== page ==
Sister Margaret André (Patricia) Wæchter, CSC (1935-2017)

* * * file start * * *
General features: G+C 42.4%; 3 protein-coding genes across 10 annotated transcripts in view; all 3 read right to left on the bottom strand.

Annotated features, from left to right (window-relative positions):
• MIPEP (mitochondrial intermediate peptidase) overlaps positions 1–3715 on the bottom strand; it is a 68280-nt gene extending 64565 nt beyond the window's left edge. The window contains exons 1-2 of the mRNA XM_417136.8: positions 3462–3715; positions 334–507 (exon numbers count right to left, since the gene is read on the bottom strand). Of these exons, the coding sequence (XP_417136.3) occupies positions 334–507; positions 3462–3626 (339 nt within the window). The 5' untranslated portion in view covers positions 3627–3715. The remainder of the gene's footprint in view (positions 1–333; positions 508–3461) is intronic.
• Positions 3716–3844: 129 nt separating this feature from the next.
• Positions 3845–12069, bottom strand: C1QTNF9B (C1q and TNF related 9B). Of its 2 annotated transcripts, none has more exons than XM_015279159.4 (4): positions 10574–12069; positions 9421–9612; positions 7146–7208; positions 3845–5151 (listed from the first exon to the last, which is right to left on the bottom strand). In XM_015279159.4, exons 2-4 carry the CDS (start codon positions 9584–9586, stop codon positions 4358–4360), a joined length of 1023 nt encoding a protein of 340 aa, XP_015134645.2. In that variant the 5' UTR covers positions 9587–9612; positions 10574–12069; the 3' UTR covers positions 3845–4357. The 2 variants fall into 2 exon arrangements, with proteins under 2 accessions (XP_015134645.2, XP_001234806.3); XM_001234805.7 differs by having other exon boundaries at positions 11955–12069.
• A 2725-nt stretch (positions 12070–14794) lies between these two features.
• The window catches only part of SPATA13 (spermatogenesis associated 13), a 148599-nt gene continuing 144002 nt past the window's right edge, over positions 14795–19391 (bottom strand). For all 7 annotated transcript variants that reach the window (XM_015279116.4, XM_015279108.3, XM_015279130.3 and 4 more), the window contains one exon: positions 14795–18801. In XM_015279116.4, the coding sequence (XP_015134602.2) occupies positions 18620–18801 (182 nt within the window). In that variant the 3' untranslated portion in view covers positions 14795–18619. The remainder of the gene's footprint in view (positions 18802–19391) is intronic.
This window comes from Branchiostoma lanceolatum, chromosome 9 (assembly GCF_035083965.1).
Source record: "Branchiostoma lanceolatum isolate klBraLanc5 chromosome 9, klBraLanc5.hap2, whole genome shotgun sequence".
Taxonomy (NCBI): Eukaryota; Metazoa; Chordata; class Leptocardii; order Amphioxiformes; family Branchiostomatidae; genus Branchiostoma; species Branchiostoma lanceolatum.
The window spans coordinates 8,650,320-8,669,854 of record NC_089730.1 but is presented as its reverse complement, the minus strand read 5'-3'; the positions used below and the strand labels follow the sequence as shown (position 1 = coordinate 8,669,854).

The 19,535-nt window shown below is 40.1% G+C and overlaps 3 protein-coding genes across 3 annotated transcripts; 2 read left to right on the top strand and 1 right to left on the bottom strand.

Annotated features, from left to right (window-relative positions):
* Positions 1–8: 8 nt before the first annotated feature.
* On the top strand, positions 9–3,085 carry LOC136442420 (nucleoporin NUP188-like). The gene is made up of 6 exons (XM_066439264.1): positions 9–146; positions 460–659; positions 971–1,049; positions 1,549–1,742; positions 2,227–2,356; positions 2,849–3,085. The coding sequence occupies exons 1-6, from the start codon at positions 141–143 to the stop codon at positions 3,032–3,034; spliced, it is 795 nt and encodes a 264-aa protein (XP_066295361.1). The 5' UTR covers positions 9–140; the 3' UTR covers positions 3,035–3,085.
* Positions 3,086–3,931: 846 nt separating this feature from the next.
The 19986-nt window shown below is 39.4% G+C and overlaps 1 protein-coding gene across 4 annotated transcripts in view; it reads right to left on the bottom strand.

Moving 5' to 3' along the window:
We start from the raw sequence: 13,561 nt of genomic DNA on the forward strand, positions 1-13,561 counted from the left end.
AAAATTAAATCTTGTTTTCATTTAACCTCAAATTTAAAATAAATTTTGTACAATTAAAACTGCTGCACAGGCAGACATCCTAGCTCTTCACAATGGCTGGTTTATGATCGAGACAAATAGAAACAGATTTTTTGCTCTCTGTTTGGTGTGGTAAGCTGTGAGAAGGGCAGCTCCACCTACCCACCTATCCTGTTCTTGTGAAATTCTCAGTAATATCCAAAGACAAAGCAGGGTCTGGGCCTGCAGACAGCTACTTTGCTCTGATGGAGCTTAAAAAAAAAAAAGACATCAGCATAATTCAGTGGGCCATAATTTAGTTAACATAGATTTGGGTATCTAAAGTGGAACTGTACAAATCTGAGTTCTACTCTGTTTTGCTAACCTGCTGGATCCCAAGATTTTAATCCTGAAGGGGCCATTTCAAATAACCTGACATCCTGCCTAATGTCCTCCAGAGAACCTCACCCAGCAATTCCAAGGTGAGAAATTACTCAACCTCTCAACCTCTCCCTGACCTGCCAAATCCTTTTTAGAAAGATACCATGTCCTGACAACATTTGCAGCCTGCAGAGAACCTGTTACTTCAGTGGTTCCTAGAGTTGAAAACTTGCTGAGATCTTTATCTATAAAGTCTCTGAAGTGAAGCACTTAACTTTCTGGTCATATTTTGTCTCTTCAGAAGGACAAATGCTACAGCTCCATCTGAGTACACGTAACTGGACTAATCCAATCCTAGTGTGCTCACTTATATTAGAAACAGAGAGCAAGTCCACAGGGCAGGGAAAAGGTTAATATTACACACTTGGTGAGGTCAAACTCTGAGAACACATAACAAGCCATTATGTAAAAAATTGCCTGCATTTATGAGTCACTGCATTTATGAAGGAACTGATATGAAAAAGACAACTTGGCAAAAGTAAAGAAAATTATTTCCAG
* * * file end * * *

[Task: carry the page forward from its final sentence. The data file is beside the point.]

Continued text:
unnamed (12)Sister Margaret André was born in Detroit in 1935.  She was as multifaceted as she was multitalented.  Margaret André lived who she said she was, a Catholic woman and dedicated Sister of the Holy Cross. She was filled with zeal, vivacious and whole-hearted. One could truly say she “was the joy of the Gospel.” Her enthusiastic being and deep spirituality touched many lives and nurtured many faith journeys. She never knew how she helped people grow and how her life inspired so many to help others do the same. Margaret André gave herself fully to whatever she was doing. This started even while she was attending Mass as a sixth grader. When the organist did not show up, Pat, as she was known then, confidently filled in, because, she reasoned, “the church organ was like my piano at home.” She laughed when she said during her freshman year in college, that she “majored in partying and dancing, earning an ‘A’ in both.” She never lost that zest for life, and what she did not find in that lifestyle, she found in the Congregation of the Sisters of the Holy Cross. She enrolled in Saint Mary’s College and while she served as the receptionist, she met many of the sisters. She said, “I was so impressed with the wonderful family relationship the sisters had.” Once Margaret André decided to enter the Congregation, she did not look back. Her “Let it be done to me according to Your word” attitude led to her profession of perpetual vows in the Congregation of the Sisters of the Holy Cross in 1961. She lived her life according to a mantra given by her father: “You can do whatever you set your mind to.” Sister Margaret André did not want to be stuck in music. While many of us may know only about her music, her commitment took her into teaching in elementary and high schools, adult education, diocesan liturgical ministry, campus ministry at the University of Texas at Austin, Congregation candidate director for the United States, and, where many grew to know her, as the music director at Saint Mary’s. She had the sisters sing the “Hallelujah Chorus,” from Handel’s Messiah for her master’s degree thesis concert for triple master’s degrees in voice, organ and directing.  At night when she was in the music room practicing, if a homesick or struggling postulant came in (during grand silence), she would continue playing, ask what music the individual liked, and just be. Margaret André so lived the symphony of her life that she became the music. She epitomized the expression, “the eyes are the windows of the soul.” Her life is best defined by the familiar refrain from Marty Haugen’s Canticle of the Sun: “The heavens are telling the glory of God, /and all creation is shouting for joy. / Come, dance in the forest, come, play in the field / and sing, sing to the glory of the Lord.”  (Adapted from a eulogy written by Sister Helene Sharp, CSC, 2017)